A short time later, Wanda returned to the room, ostensibly in an effort to get cocaine for Moore, but left abruptly. Barry asked Moore if she got any drugs from Wanda, and Moore said no. Barry pointed to the door and told Moore to get Wanda back.

According to the FBI transcript, there is no mention of the word "chicken," which several sources who have seen the tape said Moore said to Barry, as she was asking him whether he would smoke the crack. The Washington Post has obtained information confirming that she asked him the question: "Are you chicken?" Mundy will have a chance to object to parts of the FBI transcript he may believe are inaccurate.

As Moore was asking the question, Barry took the crack pipe to his mouth and inhaled twice, according to information obtained by The Post. Almost immediately, the mayor picked up his jacket and started for the door, as Moore asked if he wanted to smoke more of the crack.

"No. You're crazy," Barry responded.

Barry then turned for the door, and law enforcement agents burst in from the adjoining room.

The first official into the room was FBI Special Agent Ronald Stern, who said to Barry, "You're under arrest."

After the initial confusion, during which Barry was handcuffed and read his rights and Moore was escorted from the room, Barry talked with the agents and with paramedics who were standing by in case Barry had an adverse reaction to the crack.

While Barry was asked by the paramedics whether he was allergic to any medication or if he was taking any prescription drugs, the mayor said over and over that he had been "set up" by Moore.

"I'm all right. I'm OK," Barry said. "Don't worry about it. I'm more {expletive} at that {expletive}."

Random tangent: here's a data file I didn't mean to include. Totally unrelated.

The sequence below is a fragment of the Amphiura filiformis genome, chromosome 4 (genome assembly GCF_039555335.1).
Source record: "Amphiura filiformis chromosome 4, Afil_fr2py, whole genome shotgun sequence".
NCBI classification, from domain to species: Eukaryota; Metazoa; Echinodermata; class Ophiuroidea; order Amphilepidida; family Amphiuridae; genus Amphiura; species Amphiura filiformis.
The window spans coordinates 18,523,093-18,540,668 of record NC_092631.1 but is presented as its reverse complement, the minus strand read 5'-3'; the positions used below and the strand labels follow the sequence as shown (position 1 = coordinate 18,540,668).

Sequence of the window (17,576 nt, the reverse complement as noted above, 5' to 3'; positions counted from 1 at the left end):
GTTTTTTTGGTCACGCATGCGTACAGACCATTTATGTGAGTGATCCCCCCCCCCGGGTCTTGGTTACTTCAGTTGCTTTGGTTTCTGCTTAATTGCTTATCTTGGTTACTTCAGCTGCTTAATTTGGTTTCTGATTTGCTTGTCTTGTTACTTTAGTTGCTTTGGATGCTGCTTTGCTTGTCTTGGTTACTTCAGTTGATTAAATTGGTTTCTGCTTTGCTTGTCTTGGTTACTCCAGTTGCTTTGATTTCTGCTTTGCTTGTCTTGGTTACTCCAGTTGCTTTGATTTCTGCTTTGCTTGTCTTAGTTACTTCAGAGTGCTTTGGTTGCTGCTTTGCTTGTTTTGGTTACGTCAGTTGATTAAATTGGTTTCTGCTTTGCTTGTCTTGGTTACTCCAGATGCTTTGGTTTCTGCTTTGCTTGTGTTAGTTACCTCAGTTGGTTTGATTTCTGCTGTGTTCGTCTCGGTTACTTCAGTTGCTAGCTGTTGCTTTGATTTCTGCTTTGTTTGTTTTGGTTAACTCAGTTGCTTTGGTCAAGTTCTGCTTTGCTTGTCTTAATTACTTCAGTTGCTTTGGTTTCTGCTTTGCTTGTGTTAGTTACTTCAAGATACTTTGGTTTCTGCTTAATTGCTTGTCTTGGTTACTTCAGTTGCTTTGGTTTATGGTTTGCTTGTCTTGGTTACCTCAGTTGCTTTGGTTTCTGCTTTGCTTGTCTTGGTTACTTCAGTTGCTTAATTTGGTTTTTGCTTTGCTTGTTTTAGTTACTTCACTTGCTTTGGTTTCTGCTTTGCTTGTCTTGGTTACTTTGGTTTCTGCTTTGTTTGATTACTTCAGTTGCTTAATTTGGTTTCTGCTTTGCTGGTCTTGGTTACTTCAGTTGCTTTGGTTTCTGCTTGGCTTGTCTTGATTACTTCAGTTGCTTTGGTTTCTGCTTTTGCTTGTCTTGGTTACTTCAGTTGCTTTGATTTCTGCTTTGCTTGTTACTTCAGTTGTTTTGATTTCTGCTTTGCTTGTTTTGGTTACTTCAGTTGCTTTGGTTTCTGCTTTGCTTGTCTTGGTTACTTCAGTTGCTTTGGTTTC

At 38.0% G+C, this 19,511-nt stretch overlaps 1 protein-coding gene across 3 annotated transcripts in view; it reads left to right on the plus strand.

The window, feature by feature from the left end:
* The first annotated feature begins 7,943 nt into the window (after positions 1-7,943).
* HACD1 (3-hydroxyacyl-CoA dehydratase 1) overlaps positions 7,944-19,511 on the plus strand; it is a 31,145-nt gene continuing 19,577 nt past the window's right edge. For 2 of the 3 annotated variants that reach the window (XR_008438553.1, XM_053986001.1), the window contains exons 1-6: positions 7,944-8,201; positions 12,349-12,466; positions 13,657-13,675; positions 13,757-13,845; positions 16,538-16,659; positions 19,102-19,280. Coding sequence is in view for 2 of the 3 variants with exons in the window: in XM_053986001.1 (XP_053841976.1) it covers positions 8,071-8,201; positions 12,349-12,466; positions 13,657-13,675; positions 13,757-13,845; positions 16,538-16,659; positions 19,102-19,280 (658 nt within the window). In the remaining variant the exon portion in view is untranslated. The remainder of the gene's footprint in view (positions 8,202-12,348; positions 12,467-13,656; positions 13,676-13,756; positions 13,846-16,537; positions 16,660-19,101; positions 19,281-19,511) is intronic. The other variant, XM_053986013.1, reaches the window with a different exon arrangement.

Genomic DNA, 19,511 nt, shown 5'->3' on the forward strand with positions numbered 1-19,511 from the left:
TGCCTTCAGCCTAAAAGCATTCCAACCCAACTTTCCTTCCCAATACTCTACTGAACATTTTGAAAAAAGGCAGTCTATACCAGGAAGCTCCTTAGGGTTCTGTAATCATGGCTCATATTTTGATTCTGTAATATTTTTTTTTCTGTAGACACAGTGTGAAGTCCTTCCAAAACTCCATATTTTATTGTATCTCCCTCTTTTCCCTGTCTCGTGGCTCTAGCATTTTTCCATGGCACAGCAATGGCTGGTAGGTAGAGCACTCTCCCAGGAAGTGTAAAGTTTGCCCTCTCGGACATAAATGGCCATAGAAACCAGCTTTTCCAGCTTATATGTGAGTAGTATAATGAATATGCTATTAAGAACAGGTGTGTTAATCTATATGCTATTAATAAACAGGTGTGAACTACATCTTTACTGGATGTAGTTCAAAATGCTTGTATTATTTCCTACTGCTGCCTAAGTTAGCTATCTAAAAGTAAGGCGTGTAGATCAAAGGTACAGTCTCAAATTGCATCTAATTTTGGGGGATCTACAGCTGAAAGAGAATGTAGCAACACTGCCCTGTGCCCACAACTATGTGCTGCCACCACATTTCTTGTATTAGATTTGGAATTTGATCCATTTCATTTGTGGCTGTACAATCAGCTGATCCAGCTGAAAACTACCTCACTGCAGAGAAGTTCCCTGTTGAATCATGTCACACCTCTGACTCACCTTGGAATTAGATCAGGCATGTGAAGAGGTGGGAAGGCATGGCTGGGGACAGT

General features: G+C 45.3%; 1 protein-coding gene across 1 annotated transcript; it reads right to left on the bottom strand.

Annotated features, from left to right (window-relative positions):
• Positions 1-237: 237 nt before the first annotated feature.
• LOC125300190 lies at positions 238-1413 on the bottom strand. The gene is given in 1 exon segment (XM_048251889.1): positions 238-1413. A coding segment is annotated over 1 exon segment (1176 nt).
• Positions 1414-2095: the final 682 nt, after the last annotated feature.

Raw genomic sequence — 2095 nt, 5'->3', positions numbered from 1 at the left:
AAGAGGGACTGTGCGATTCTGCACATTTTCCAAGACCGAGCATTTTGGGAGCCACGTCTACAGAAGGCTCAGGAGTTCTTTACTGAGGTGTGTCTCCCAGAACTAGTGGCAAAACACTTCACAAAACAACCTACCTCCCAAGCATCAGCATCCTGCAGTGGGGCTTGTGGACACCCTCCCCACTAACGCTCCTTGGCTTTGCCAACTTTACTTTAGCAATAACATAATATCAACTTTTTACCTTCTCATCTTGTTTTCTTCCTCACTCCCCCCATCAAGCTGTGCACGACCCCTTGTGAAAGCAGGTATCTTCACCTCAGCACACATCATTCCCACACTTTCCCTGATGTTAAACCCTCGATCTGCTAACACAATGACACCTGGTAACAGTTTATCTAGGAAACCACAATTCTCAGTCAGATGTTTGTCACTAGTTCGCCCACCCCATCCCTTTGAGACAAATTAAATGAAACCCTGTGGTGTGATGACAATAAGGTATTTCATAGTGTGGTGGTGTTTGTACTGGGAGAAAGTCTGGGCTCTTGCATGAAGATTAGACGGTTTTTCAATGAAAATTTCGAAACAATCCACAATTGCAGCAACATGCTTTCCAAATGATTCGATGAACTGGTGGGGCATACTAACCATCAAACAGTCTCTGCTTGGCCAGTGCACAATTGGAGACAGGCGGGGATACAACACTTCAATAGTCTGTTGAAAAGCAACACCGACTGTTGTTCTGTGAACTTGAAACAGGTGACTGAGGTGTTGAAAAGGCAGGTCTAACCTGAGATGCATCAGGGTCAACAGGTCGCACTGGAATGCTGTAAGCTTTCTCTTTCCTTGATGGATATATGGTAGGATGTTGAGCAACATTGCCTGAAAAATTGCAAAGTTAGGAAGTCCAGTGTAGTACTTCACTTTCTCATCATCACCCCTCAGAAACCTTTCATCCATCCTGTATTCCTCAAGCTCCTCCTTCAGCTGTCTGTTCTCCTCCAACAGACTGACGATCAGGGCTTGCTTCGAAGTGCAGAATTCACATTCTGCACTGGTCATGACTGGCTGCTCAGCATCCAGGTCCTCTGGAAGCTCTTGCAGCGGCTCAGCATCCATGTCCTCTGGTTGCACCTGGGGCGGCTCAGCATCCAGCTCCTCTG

A medic told Barry that he had been exposed to a dangerous substance, and asked whether the mayor wanted to go to the hospital. Barry said no.

"Man, I should have followed my first instincts, I tell you," Barry said.

Then D.C. police Sgt. James Pawlik said, "I mean, we really didn't want this to happen."

"I didn't want it to happen, either," Barry shot back. "I should, if I had followed my {expletive} instincts tonight, I'd have been alright. I should have stayed downstairs. {Expletive} kept insisting coming up here."

Informed again that he was being charged with cocaine possession, Barry complained about the tightness of the handcuffs, and said, "She was slick, though. I should have known better when she wouldn't do it first. I should have known something was up."

Pawlik then asked Barry if he hadn't expected to be caught in a sting sooner or later.

"I don't know," Barry said. "I guess you all been checking on me for a long time, huh?"

"Obviously," Pawlik responded. "Some day it's got to happen."

"I guess you all figured that I couldn't resist that lady," Barry said.

Pawlik went on, apparently seeking an admission by Barry that he had used drugs in the past.

"Sometimes it's better. Sometimes it's for the good, really. Healthwise," Pawlik said.

"You're assuming I got a problem," Barry said.

"Yes I am," said Pawlik.

"You think I got a real problem?" asked Barry.

"Yes, sir. Respectfully, I say that," said Pawlik.

As the agents prepared to escort Barry from the room, Pawlik asked again whether the mayor "is still feeling okay."

"I'm more mad than anything else," Barry said.

"Well, I would be mad, too, I guess," Pawlik said. "When it's all over, it'll be better for everybody."

Barry responded, "You think so?"

The transcript ends with agents searching Barry -- they found $100 and a credit card -- and then escorting him from the room.